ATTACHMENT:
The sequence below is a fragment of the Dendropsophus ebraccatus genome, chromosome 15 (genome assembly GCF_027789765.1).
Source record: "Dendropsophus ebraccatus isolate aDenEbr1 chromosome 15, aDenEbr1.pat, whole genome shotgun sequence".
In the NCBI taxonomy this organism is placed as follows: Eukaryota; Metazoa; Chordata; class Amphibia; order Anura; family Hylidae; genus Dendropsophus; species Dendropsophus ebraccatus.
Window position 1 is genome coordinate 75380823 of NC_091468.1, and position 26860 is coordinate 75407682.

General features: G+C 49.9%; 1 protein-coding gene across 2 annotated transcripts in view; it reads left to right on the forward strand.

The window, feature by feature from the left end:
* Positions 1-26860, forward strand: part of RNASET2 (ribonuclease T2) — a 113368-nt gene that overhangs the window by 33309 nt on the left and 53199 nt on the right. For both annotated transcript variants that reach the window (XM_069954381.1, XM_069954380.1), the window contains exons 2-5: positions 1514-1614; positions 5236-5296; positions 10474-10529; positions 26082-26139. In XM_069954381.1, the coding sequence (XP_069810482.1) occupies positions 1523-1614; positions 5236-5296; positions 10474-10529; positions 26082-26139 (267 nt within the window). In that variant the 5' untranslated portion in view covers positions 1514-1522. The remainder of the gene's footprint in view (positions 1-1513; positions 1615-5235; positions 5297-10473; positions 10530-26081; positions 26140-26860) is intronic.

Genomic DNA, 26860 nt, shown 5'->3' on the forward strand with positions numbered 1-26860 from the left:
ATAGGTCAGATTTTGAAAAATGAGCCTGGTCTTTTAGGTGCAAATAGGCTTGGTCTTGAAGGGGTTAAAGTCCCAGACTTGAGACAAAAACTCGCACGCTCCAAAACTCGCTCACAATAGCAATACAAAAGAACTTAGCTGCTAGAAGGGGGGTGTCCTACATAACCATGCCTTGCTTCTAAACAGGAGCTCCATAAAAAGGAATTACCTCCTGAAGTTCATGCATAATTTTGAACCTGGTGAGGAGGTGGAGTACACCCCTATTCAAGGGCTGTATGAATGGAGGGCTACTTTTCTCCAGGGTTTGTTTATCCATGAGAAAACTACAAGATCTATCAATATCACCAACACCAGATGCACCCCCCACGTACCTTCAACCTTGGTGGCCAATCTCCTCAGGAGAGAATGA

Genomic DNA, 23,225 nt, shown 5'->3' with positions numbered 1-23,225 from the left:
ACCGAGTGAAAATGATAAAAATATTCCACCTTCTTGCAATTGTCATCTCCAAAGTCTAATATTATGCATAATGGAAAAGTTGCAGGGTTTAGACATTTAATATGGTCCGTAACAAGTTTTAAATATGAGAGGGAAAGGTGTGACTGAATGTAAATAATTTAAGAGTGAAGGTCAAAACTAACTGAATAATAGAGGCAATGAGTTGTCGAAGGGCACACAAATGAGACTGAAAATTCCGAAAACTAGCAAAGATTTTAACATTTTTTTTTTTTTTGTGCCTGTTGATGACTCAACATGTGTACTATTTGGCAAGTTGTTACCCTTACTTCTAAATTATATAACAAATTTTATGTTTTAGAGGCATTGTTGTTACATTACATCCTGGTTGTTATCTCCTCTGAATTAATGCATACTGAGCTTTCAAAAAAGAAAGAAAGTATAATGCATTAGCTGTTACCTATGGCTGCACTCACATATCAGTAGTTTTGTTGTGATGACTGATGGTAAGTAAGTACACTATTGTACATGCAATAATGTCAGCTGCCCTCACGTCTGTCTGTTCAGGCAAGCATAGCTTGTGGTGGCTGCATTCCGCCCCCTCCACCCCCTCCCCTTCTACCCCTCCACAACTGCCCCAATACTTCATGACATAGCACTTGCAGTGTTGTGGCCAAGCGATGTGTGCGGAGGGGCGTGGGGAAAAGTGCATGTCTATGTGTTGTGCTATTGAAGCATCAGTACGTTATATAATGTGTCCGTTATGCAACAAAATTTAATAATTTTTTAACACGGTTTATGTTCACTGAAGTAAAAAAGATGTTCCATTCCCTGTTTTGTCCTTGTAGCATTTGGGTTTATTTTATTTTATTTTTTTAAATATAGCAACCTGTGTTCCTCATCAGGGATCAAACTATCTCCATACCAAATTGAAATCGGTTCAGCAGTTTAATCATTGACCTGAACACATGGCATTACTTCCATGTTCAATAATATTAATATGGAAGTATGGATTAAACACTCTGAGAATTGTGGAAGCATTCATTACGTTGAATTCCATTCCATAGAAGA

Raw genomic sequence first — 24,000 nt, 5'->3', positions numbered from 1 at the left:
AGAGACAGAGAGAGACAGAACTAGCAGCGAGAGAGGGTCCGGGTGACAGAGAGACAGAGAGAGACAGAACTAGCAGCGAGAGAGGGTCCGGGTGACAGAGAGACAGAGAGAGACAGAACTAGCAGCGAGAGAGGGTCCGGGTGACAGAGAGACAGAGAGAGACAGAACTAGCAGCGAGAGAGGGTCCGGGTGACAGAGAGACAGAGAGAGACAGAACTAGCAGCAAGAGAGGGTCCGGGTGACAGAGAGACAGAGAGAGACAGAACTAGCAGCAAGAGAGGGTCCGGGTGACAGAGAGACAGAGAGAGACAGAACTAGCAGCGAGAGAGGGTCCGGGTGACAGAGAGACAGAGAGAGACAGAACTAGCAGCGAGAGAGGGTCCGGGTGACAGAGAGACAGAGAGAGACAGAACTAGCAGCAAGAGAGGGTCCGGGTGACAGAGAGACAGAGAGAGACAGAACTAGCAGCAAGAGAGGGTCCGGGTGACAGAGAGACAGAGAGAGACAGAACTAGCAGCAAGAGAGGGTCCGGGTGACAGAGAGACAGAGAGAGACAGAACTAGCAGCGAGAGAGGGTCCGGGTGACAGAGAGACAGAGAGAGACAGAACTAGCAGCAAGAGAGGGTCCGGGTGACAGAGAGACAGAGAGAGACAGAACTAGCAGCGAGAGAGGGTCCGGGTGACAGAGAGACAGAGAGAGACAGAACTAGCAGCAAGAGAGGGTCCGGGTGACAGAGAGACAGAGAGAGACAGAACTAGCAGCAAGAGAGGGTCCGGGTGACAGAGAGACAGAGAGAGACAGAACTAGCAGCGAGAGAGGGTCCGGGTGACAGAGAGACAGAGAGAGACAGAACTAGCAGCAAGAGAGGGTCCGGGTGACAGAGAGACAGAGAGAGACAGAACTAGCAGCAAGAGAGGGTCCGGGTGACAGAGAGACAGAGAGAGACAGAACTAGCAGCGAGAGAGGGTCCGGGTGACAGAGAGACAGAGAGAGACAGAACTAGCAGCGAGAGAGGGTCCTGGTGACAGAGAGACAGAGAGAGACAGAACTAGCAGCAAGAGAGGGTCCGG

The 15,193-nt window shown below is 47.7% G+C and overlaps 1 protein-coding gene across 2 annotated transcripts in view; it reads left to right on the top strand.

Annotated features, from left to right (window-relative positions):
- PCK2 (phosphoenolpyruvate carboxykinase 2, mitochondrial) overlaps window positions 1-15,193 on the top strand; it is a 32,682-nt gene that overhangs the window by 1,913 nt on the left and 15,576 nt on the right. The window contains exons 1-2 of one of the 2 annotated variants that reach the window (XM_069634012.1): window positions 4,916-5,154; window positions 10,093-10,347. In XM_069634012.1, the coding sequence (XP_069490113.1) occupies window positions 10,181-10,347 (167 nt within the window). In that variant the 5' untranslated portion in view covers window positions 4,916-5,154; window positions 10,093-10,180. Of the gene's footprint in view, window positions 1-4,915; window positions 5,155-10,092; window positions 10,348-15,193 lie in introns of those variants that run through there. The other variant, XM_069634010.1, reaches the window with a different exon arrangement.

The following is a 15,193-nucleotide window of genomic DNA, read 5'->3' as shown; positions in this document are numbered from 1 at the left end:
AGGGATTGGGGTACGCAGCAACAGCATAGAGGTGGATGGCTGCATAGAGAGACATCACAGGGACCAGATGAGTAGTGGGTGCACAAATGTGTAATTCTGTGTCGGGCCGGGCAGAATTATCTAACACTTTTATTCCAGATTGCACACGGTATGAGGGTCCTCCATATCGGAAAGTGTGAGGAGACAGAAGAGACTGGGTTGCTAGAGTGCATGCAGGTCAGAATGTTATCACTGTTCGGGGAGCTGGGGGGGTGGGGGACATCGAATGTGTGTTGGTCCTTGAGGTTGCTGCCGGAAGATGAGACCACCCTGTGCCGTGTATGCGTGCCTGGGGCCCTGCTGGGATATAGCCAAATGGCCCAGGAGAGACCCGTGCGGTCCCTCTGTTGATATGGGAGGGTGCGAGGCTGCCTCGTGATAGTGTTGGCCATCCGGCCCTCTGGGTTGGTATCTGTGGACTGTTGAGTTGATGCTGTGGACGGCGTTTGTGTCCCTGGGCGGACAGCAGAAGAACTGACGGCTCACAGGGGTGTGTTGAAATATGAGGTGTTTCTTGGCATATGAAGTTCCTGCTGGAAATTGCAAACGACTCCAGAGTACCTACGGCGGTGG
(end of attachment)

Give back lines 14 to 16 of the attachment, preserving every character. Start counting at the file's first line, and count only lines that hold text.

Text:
The 15,193-nt window shown below is 47.7% G+C and overlaps 1 protein-coding gene across 2 annotated transcripts in view; it reads left to right on the top strand.

Annotated features, from left to right (window-relative positions):
- PCK2 (phosphoenolpyruvate carboxykinase 2, mitochondrial) overlaps window positions 1-15,193 on the top strand; it is a 32,682-nt gene that overhangs the window by 1,913 nt on the left and 15,576 nt on the right. The window contains exons 1-2 of one of the 2 annotated variants that reach the window (XM_069634012.1): window positions 4,916-5,154; window positions 10,093-10,347. In XM_069634012.1, the coding sequence (XP_069490113.1) occupies window positions 10,181-10,347 (167 nt within the window). In that variant the 5' untranslated portion in view covers window positions 4,916-5,154; window positions 10,093-10,180. Of the gene's footprint in view, window positions 1-4,915; window positions 5,155-10,092; window positions 10,348-15,193 lie in introns of those variants that run through there. The other variant, XM_069634010.1, reaches the window with a different exon arrangement.